Volunteer Spotlight: Phil Brannen: Going The Extra Mile for AU and Public Radio | WAMU 88.5 - American University Radio

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Volunteer Spotlight: Phil Brannen: Going The Extra Mile for AU and Public Radio

There’s something about Phil Brannen’s voice. You can pick up on it even after only one or two minutes of speaking with him. It’s the vocal intonations of someone who seems to be a radio broadcasting natural. And there’s a good reason for that. In the early 2000s, when he worked full-time in computer support in the College of the Liberal Arts at Penn State University, Phil moonlighted part-time as an announcer at WPSU.

“I did Monday evening and Sunday morning. On Sunday morning I would do (NPR’s) ‘Weekend Edition, Sunday,’” says Phil. “I would do time and temperature, community announcements, and announce the underwriters.”

As part of his degree studies in Film and Video as an undergraduate at Penn State, Phil would do voiceovers for his documentaries. “After screenings of my documentaries, people often told me, ‘You have a great voice. You should be on CNN!’” he recalls.

And even now as a Membership Campaign Volunteer and WAMU Ambassador, Phil gets told much the same thing. “In the community room during the campaigns while answering the phones you sit four to a table, and other volunteers often say to me, ‘You have a good voice,’ as I am reading the script from the pledge form,” says Phil.

When Phil isn’t at the station, he really isn’t very far away. Since 2008 he has been Manager of Web Systems for the Office of the Provost at American University. In this role he manages the Provost’s web site and interfaces with content publishers in each of the Vice Provost’s offices and various Provost units.

“I contribute to marketing efforts around summer sessions and online learning, and support AU Abroad and Abroad at AU as well as the Center for Latin American and Latino Studies,” says Phil.

So Phil is someone who not only works at American University by day, but also goes the extra mile by volunteering at the university’s public radio affiliate. He started out by answering phones at membership campaigns but went on to serve as a WAMU Ambassador.

Phil goes the extra mile in other ways as well. Although he was heavyset and not inclined to athletics when he was growing up, Phil is currently an avid bicyclist. You often can find him on the Capital Crescent Trail. “I hop on the trail and ride into Georgetown and grab lunch and then ride back.”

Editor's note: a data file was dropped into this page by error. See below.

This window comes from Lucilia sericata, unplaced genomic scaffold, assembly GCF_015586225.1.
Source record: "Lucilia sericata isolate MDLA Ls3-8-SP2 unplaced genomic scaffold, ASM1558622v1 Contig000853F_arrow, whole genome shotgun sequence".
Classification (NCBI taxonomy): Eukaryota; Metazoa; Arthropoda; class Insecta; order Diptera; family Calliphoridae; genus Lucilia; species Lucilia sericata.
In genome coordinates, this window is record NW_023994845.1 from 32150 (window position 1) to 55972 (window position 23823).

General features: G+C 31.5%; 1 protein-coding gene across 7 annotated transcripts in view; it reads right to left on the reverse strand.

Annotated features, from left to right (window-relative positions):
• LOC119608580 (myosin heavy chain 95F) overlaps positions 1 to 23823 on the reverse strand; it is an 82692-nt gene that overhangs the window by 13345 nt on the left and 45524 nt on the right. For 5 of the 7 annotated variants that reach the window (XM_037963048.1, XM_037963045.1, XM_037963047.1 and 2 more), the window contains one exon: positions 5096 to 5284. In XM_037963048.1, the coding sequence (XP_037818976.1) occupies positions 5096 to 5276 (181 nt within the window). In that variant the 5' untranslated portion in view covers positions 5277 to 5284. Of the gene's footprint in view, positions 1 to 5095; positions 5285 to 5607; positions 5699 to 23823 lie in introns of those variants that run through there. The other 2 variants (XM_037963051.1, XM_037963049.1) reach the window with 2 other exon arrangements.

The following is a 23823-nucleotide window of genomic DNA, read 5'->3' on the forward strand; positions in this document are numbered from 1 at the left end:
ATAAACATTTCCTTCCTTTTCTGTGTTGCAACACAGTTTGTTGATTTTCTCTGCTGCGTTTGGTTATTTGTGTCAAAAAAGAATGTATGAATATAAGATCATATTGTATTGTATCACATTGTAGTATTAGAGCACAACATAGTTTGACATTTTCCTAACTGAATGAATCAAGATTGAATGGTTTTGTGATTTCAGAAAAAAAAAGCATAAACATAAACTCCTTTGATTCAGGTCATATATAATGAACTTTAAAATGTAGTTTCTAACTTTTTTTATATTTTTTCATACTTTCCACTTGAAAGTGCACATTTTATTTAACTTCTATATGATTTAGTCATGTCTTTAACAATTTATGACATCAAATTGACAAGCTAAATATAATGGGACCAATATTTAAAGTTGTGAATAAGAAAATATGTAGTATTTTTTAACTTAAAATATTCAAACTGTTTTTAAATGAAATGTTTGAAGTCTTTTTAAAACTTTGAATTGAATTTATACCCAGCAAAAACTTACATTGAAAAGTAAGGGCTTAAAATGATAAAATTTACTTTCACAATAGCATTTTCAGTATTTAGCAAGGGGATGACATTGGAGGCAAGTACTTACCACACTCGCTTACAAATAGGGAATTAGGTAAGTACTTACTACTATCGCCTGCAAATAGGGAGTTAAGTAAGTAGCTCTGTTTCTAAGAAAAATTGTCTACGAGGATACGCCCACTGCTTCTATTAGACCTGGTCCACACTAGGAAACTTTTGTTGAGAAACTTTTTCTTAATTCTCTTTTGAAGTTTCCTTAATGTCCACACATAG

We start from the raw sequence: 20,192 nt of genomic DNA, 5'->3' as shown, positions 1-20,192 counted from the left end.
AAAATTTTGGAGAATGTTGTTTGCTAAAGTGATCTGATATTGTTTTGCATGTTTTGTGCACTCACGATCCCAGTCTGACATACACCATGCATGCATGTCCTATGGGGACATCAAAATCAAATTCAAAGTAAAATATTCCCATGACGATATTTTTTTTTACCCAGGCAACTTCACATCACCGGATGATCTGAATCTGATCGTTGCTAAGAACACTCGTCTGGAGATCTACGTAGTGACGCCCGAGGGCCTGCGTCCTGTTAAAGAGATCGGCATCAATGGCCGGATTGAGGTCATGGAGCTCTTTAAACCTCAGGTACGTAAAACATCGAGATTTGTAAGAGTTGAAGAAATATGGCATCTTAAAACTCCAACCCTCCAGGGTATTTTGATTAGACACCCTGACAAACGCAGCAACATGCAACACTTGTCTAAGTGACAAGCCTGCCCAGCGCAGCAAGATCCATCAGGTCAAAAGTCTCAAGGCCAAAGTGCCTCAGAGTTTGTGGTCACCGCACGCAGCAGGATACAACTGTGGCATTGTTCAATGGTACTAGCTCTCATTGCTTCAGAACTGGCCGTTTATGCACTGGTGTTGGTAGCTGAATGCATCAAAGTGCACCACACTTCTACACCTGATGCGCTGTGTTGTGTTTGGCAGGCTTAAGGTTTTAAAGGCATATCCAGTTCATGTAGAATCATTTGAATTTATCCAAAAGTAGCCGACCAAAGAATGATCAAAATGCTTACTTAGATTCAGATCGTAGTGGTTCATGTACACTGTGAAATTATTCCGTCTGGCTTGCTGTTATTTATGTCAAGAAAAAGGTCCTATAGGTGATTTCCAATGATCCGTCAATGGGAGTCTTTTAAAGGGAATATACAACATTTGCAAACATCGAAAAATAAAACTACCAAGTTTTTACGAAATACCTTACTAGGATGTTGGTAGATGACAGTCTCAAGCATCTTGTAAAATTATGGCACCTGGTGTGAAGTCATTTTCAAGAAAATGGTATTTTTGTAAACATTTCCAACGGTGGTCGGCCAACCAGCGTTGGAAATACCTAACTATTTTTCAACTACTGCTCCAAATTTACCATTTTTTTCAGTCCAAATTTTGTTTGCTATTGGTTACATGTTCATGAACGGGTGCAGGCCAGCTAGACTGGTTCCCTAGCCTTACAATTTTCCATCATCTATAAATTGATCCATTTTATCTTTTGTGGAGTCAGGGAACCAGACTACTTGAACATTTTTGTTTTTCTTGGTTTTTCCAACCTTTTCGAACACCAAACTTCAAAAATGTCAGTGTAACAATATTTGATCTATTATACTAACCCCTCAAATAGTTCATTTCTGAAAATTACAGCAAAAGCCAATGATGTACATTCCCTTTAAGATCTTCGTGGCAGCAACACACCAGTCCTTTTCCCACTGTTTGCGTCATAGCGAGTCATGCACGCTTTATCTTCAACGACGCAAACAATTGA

In October 2000, Phil achieved a special kind of personal best: he ran the Marine Corps Marathon.

“I was at a marathon running expo the night before the race, and Jeff Galloway, who wrote a popular column for ‘Runner’s World’ magazine, had a booth where he was selling books and signing autographs,” remembers Phil. “I went up and took a picture with him and asked for advice as a first-time runner, and his advice was, ‘Get with one of my pacing groups.’”

The next morning on race day, Phil lined up at the starting line with the large six-hour pacing group that had gathered, but then he ran ahead with a smaller group of around six people when he found the initial pace too slow. He ended up being one of only two people in that pacing group who finished the race, coming in at five hours 29 minutes and 3 seconds.

“My family was expecting me to come in at six hours, so they missed me crossing the finish line,” says Phil. “But it was nice to have them supporting me at various points along the course.”

And Phil discovered another useful marathon tip. “I read a book that said to put your name on your running bib,” says Phil. “People were coming out of bars in Georgetown yelling ‘Go, Phil, go,’ encouraging me to finish the race,” recalls Phil. “Aside from the accomplishment, it was rewarding to see that sense of community.”

Phil is as enthusiastic about his volunteer roles at the station as he is talking about the race. “I find it very rewarding and would suggest that people get involved in other facets of the station,” says Phil. “I want to get involved in the production side of things.”

With your dedication and enthusiasm to both the university and public radio, Phil, we have no doubt that one day you will.

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